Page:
Banking – The Senate Banking Committee will hear from Mary Jo White, chairman of the Securities and Exchange Commission, Richard Cordray, director of the Consumer Financial Protection Bureau, and Timothy Massad, chairman of the Commodity Futures Trading Commission, on Tuesday. The three will testify on the Dodd-Frank Act’s effectiveness at regulating the financial sector.

Law Enforcement – As a response to the situation in Ferguson, Mo., the Senate Homeland Security and Governmental Affairs Committee will hold a hearing on Tuesday on the militarization of local police. The hearing will address federal programs providing military-grade equipment to law enforcement.

How the Finance Industry Can Help Minority Communities Achieve Financial Security

Jar of MoneyNext week, we’ll be releasing a new report on how communities of color are navigating the financial services industry. The report, “Banking in Color: New Findings on Financial Access for Low- and Moderate-Income Communities,” examines how low-and moderate-income households across various communities and states are meeting their financial needs, and the levels to which they are financially engaged

The report was was written by the Alliance for Stabilizing our Communities (ASOC)—which inludes the National Coalition for Asian Pacific American Community Development, National Urban League, and NCLR—noted a number potential opportunities for financial institutions to improve banking for low-income consumers. For example, although the majority of participants surveyed had a checking or savings account with a traditional bank, they tended to eschew the rapidly expanding online and mobile banking platforms in favor of face to face transactions, due to security concerns.

There’s much more about the future of banking in the report, so don’t miss it. Register here to join the free event next week, May 28, .

To Support Latino Wealth, Check Out National Consumer Protection Week Resources!

NatlConsumerProtectionWeek_logoHappy National Consumer Protection Week!

Every day we interact with the economy as consumers in multiple ways—whether using our debit and credit cards, making payments on mortgages or rent, or using mobile banking services.  Because there are now more opportunities than ever for fraud and financial scams, both online and offline, 78 government and nonprofit organizations have teamed up to offer a wealth of in-depth consumer resources on a wide variety of consumer protection topics.

We’re committed to building and preserving wealth in the Latino community and are proud to support National Consumer Protection Week (NCPW) as a nonprofit partner.  From preventing identity theft and financial fraud to explaining the safe way to buy and sell a home, the NCPW website contains vital information on your personal financial rights as a consumer.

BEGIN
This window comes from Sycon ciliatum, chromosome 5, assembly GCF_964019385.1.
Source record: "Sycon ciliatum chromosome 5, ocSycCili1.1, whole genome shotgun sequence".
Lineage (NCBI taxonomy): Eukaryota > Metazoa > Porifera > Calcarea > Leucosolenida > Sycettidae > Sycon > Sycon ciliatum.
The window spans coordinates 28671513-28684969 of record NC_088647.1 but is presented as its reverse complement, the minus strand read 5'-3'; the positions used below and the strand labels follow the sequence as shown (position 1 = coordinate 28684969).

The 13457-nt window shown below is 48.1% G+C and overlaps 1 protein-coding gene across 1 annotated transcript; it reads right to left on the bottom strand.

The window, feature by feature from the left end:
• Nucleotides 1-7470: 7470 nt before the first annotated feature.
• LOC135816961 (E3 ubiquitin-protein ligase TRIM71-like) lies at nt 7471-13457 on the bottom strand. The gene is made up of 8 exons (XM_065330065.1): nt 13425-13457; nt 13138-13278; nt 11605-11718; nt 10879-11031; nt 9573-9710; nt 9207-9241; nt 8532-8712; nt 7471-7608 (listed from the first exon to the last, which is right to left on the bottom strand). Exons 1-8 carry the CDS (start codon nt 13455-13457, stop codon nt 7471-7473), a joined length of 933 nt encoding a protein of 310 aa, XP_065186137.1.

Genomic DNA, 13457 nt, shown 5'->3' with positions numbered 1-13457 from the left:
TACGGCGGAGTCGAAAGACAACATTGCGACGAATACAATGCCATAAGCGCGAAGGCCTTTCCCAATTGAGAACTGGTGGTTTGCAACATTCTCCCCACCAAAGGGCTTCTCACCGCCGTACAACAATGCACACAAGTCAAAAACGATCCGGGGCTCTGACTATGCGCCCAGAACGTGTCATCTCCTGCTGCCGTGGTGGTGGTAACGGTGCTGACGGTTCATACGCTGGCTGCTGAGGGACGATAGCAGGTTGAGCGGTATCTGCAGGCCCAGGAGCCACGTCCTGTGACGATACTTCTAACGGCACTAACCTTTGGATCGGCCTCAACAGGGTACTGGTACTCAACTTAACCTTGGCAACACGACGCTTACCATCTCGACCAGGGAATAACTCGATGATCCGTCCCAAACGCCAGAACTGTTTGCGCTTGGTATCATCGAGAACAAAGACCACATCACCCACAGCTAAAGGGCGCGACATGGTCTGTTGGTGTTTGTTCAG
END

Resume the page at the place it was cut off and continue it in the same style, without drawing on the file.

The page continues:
Though we know immigrants greatly contribute to our economy, they are also often the targets of scams.  For this reason, the NCPW website also contains numerous resources intended for immigrants and their families.

On the NCPW website, you’ll find an easy-to-use interface introducing the campaign and featuring new blog posts, highlighted partner organizations, and consumer protection resources.  Click the “Consumer Topics” tab to find a list of categories.

While the site offers more than the topics listed below, here’s a quick look at some of the categories most relevant to Latino consumers:

  • Banking:  Latinos, one of the most underbanked ethnic groups, stand to gain from smart and safe banking practices.  Resources include guides to choosing a bank versus a credit union, debit and credit card fraud prevention tips, interest rate explainers, and tips for secure and safe mobile banking.  As Latinos enter the financial mainstream with bank accounts and credit cards, these resources offer a great introduction to help all Hispanics bank safety.
  • Scam Alert:  Without knowing what scams look like, we all become potential targets to scammers.  Unfortunately, scammers often target vulnerable groups, including seniors, immigrants, and those who don’t speak English.  This resource set covers many of the extensive types of financial fraud, including fake financial aid, phony charities, misleading mortgage advertisements, chain letters, and health fraud scams.  Although scammers adapt quickly, the site offers a great starting point for protecting yourself from dangerous illegal financial schemes. 
  • International:  This category offers a small set of resources about international scams related to immigration and visa issues.  In these scams, fraudulent lawyers and business people target potential visa applicants and immigrants seeking to get authorization to travel to the U.S.  Many charge high fees while offering no help.  Others claim that U.S. residents won money in foreign lotteries.
  • Your Home:  Over a million Latino families lost their homes during the Great Recession, and millions of Americans are still under water on their mortgages.  This category deals with safe ways to handle mortgage problems and types of home maintenance.  Fraudsters often target desperate homeowners with bogus offers to refinance their homes to prevent foreclosure.  These schemes can involve hefty fees that go straight into the scammers’ pocketbooks and do nothing to help homeowners.  This section is a great resource for homeowners and prospective home-buyers alike.